I don’t really use much outboard gear other than maybe some fader stuff to get rid of PA noise; I never really have. In combat sports, it’s not always pretty or perfect because it’s hard to incorporate outboard gear. You’re in and out so quickly that you don’t have a lot of time to integrate these things. On the Calrec consoles, especially for Bellator, I use the auto mixer, compression, EQ, dynamics, gates, delay and GPI; I pretty much use all the features. The Bellator desk has 24 subgroups, eight main outs and 100 multi-tracks, and I’ve put them all to good use.
We use such a large board for Bellator because of all the miking that we incorporate. For instance, I have a specialty mic array set up above the cage, with five Sennheiser 60-Series mics, which allows me to hear the fighters speaking to one another. I also built eight mic setups that bolt to the catwalk around the ring – these make it possible to hear all the action of them grappling around the edges or while they’re on the ground. We’re also trying to pick up the live crowd reaction, without it being too overwhelming to the sounds of the fight. Honestly, though, a mic is just a mic; it’s not magic. So, we have to try to EQ it in a way that we’re removing the rumble of the PA and still capturing the audience screaming, the punches from within the ring, one fan reacting interestingly or the referee screaming “he’s out, he’s out,” while also not destroying the mix.
How does an eSports workflow compare to traditional sports?
I pretty much approach eSports the same way as any other sports production – level consistency and maintaining input and output levels. For one of the more recent tournaments, we did a countdown or roll call where we went into the studio with the other players and asked some silly questions. Then we faded into the tease and the open, ultimately ending at the announce desk, just like a typical sports broadcast. I added music and we ran it like a package. As the competitors walked in, I’d hit another cut of music. It was a lot easier than combat sports in the sense that I didn’t have that screaming crowd pushing into my mix. The game part is pretty easy for the most part and, when each of the four quarters was about to end, we would go into another cut of music. It took about an hour to do one game. When that game was over, we would have an interview headset for the winner over at the announce desk. Then, the next set of players walked in and we would do it all over again. I’d do that for eight hours, so it was a long day.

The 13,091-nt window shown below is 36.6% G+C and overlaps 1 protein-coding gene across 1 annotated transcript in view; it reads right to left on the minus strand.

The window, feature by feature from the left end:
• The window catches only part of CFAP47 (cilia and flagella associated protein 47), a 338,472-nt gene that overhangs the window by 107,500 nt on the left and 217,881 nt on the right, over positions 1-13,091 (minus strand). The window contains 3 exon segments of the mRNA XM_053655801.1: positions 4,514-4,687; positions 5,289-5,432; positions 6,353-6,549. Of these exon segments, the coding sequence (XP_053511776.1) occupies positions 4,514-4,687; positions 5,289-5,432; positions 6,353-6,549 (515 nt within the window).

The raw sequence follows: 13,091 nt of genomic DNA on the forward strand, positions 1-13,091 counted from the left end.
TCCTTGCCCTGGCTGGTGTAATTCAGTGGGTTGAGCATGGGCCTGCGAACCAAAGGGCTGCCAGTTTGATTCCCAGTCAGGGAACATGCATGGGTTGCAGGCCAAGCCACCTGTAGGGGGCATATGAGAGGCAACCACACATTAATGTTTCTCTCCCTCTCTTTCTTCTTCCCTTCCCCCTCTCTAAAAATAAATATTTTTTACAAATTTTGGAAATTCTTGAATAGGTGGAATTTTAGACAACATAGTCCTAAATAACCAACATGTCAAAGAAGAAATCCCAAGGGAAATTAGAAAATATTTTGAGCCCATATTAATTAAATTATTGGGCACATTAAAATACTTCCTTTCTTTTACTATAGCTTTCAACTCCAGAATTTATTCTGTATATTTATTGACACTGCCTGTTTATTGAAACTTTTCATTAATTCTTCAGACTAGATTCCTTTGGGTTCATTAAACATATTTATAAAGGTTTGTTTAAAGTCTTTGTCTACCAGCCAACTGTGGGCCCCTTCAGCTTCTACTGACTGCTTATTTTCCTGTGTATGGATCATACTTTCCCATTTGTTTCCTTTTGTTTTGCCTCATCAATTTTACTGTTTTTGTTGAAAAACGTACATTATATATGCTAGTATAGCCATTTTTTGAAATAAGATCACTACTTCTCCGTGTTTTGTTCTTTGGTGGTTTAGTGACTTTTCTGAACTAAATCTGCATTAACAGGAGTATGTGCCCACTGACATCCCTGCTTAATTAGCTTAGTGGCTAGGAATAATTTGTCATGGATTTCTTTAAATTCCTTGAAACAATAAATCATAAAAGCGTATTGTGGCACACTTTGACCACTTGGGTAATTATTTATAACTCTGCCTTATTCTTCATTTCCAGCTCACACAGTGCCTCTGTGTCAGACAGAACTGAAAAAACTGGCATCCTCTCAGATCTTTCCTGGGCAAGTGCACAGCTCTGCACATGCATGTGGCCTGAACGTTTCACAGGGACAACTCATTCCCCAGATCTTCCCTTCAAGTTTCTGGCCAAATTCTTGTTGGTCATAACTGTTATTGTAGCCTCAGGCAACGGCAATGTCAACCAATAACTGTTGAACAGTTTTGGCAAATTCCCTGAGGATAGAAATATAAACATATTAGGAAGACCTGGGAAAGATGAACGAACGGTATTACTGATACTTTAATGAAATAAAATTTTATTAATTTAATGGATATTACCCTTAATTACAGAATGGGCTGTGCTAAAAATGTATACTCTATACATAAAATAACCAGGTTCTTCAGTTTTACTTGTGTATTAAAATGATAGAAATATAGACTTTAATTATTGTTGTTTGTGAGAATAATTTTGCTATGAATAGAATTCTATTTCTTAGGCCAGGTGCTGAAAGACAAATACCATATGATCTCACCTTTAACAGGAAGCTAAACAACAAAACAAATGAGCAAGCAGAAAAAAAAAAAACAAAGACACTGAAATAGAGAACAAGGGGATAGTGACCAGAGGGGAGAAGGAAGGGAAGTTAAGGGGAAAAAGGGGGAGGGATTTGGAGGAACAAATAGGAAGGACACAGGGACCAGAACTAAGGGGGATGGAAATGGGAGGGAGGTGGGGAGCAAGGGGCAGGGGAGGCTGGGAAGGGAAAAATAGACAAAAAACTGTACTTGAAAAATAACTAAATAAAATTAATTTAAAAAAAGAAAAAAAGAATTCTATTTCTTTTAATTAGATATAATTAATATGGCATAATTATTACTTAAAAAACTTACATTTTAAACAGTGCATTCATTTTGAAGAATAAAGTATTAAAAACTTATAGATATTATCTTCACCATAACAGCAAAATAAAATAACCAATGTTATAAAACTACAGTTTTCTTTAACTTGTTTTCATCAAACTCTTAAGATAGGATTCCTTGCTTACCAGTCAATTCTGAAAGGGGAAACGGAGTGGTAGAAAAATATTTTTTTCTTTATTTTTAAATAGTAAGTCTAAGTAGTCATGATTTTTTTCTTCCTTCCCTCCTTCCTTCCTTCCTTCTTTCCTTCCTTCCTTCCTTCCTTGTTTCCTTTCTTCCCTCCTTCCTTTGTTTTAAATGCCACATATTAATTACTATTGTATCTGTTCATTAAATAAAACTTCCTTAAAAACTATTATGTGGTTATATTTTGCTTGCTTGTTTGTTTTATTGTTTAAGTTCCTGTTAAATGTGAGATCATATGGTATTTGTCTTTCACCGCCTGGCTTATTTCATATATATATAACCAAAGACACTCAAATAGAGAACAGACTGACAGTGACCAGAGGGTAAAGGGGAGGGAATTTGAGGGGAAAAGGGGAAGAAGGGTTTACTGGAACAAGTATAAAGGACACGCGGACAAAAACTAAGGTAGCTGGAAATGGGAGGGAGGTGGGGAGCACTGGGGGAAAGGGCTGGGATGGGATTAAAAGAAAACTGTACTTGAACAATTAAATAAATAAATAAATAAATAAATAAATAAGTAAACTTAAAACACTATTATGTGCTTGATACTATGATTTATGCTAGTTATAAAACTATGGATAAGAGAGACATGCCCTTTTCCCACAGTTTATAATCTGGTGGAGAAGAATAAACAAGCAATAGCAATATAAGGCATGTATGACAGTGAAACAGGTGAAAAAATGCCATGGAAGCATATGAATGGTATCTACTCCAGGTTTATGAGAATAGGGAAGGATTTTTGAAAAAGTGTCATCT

That was also my first chance to work on Calrec’s new Brio console, which I had seen for the first time at NAB the year before. I came in and saw they were using the console and thought to myself “great, they have a Calrec!” I had the team show me a few of the newer features that rolled out with that console, but the beauty of Calrec is that they are easy to figure out, especially if you have an audio background or previous experience with Calrec. The nice thing about Brio is that I didn’t have to use a lot of EQ. It has a nice warm sound and crisp high-end; it’s a really smooth, flat console. With the Brio, you get a lot for the buck. It’s powerful, comprehensive and compact, so it’s able to address a pretty wide range of broadcast requirements. Brio is broadcast-ready with no compromise or workarounds.
When did you first start working with Calrec?
My experience with Calrec has run the gamut, from Artemis to Brio. When I first got started in the industry, audio was all analog with just eight boxes, 12 if you were lucky. So, when Calrec came out, it just blew my mind. Calrec’s analog consoles were way ahead of their time because they had multiple main outputs. One of the first times I used a Calrec was during Mark Cuban’s “A Day in the Garden” music festival (a Woodstock anniversary show featuring Don Henley, Stevie Nicks, Pete Townsend, GooGoo Dolls, Phish and 40-some-odd other bands), which was broadcast live. I was able to mix one band while my A2 would re-patch the next and get all my line levels in place – this way, when they announced the next band, I could slide over, bring up that fader and be on my way. I remember thinking “you can do so much with this!”
My first major sports event with Calrec was at the 2006 Winter games in Torino. I believe it was the Sigma. One of my mentors, Jonathan Freed, who was serving as lead audio for the events, brought me on to work with him. He really helped me learn the ins and outs of the board. That experience gave me a jump start in the industry because Calrec was becoming the industry standard, so I could walk onto any sports broadcast truck and know how to operate the desk.